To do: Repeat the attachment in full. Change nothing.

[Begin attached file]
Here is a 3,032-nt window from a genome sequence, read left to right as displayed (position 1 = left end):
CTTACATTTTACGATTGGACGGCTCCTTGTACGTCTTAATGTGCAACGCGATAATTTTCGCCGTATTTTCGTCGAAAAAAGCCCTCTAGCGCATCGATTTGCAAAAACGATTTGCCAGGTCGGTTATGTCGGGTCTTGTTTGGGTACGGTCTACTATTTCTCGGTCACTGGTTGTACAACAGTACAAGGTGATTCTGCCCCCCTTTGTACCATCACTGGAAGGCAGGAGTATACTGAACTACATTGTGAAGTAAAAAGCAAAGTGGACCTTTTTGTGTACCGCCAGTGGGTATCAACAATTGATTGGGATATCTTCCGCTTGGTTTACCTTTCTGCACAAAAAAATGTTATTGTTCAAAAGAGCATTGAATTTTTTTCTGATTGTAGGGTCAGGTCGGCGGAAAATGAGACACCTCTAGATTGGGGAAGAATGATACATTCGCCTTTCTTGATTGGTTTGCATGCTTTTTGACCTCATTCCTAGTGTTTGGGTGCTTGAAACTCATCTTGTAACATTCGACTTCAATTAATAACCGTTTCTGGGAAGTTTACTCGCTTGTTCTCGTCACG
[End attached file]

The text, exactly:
Here is a 3,032-nt window from a genome sequence, read left to right as displayed (position 1 = left end):
CTTACATTTTACGATTGGACGGCTCCTTGTACGTCTTAATGTGCAACGCGATAATTTTCGCCGTATTTTCGTCGAAAAAAGCCCTCTAGCGCATCGATTTGCAAAAACGATTTGCCAGGTCGGTTATGTCGGGTCTTGTTTGGGTACGGTCTACTATTTCTCGGTCACTGGTTGTACAACAGTACAAGGTGATTCTGCCCCCCTTTGTACCATCACTGGAAGGCAGGAGTATACTGAACTACATTGTGAAGTAAAAAGCAAAGTGGACCTTTTTGTGTACCGCCAGTGGGTATCAACAATTGATTGGGATATCTTCCGCTTGGTTTACCTTTCTGCACAAAAAAATGTTATTGTTCAAAAGAGCATTGAATTTTTTTCTGATTGTAGGGTCAGGTCGGCGGAAAATGAGACACCTCTAGATTGGGGAAGAATGATACATTCGCCTTTCTTGATTGGTTTGCATGCTTTTTGACCTCATTCCTAGTGTTTGGGTGCTTGAAACTCATCTTGTAACATTCGACTTCAATTAATAACCGTTTCTGGGAAGTTTACTCGCTTGTTCTCGTCACG